> OK....
    >
    > BUT... Like a lot of condenser mics, put it in a small room with hard
    > surfaces and noisy little machines and it WILL hear them.

    Good point, it sure will. A dynamic mic might serve us better from that
    standpoint, but I've never seen a dynamic stereo mic.

    I think I need to make sure that I talk with the studio designers about
    the wall surfaces - especially right behind the guest area.
  28. Archived from groups: rec.audio.pro (More info?)

    "Jim Gilliland" wrote ...
    > Richard Crowley wrote:
    > > The Sony ECM-S5 does all of that and is better sounding and
    > > quieter. I have both and prefer the Sony. The Shure is harsh
    > > and gritty compared to the Sony. At least mine is.
    >
    > Thanks for that comment. I'll take a closer look at the Sony, hoping its
    > in the same price ballpark.

    Sorry, I mis-typed the model number. Should have been ECM-MS5
    Dunno if it is still a current model? I bought mine on clearance sale
    (B-stock) from Sony.

    Pretty amusing story here... http://www.trewaudio.com/goat.htm

    Of course, there are always the Core Sound mics
    http://www.core-sound.com/mics.html
  29. Archived from groups: rec.audio.pro (More info?)

    Ty Ford wrote:
    > On Wed, 1 Jun 2005 18:55:11 -0400, RickPV8945@aol.com wrote
    > (in article <1117666511.935377.229790@f14g2000cwb.googlegroups.com>):
    >
    > JIm,
    >
    > Sorry to muddy the waters, but also consider the Sanken CSS-5, AT 435ST.

    AT's site lists four stereo mics, but has no listing for anything called
    435. The Sanken seems to be intended for use at somewhat of a distance
    (hence its designation as a "shotgun" mic).

    > The AT 825 is a good all-round solution though.\
    >
    > The tough part will be getting talent and performers in the right places. I
    > recorded Springsteen, Federici and Clemmons in a studio the size of two phone
    > booths using only two EV 1751 electret condensers on the typical radio
    > station boom arms back in 1972. I just sort of put them up about 3 feet apart
    > asked the guys to sort of play and sing at them, keeping Bruce in the middle.
    > I listen from time to time to the CD I made from the 1/4" and it sounds
    > pretty darn good for "live."
    >
    > The point being, maybe two mono mics would work as well.

    How did you have them panned? That's a major constraint - our new
    broadcast console will have no capability whatsoever for positioning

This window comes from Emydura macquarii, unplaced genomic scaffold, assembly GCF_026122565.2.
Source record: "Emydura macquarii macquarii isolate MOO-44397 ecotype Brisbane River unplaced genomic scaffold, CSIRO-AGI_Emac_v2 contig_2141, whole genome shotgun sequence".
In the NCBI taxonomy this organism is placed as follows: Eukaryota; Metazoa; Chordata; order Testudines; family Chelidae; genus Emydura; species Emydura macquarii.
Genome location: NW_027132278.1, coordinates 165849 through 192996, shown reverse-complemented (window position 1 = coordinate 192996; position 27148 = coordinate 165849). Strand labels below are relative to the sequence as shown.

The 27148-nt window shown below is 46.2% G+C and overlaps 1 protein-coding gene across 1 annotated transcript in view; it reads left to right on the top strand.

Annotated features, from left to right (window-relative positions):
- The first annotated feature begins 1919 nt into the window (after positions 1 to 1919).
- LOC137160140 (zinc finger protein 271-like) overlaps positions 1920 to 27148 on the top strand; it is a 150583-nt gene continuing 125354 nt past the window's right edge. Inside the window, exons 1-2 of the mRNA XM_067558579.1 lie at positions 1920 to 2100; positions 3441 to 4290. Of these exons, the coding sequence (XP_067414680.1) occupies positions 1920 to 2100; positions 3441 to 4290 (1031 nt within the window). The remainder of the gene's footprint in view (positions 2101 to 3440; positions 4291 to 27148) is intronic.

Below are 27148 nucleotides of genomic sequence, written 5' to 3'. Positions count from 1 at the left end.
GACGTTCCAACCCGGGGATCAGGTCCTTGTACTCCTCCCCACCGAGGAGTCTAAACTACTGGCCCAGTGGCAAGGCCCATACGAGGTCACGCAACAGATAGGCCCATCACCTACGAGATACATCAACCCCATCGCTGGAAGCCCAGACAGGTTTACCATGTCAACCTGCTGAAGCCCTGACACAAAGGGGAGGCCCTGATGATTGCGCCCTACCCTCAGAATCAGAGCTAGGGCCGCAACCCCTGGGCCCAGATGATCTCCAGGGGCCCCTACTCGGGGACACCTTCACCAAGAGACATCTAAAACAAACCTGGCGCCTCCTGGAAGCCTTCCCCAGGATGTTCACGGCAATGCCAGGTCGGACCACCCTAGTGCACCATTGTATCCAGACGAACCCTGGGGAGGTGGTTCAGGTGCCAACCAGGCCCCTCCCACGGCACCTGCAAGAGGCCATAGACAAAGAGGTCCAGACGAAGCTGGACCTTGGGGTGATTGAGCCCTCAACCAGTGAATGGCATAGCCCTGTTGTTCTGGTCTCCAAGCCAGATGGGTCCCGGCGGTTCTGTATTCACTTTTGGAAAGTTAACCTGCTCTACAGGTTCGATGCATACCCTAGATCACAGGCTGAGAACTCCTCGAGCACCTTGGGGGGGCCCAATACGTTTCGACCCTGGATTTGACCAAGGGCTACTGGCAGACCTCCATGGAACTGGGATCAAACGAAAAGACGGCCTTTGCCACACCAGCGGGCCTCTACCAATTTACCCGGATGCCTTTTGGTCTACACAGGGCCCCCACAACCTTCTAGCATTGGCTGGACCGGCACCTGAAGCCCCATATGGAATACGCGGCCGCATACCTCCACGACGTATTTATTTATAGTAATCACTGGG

anything across the stereo field. There will basically be two options -
    full stereo (with signals panned 100% left and right) and mono (with
    identical signals going to both sides). We could add an outboard mixer
    for this, but we'd far prefer not to. The goal here is to keep this as
    simple as possible - so that we can interview guests in the main air
    studio and allow them to play an an acoustic format without having to go
    over to a larger studio.

    The result, if it works, will be a simple stereo instrumental background
    with close-miked vocals in mono over it. We may also incorporate a very
    rudimentary reverb capability since the room will be fairly dry.

    All mics will have compressors in their paths that will be set once and
    left alone. That's standard procedure for the announcer and guest mics,
    and I'm thinking that an RNC in "Supernice" mode may be an ideal tool to
    do the same thing for the stereo mic feed.

    The reverb will be configured to take the entire program bus as its
    input, and to return via an extra channel on the board. Obviously, it
    will only be used when we have live music going on, and even then only
    when it's really needed (and when the operator actually knows how to use it).

    The idea is to keep things as simple as possible. Nobody needs to learn
    to use an extra console, mic positioning requirements are kept to a
    minimum, very little extra gear is required. If this gets either
    expensive or complicated, it'll get thrown out and our performace options
    will become VERY limited.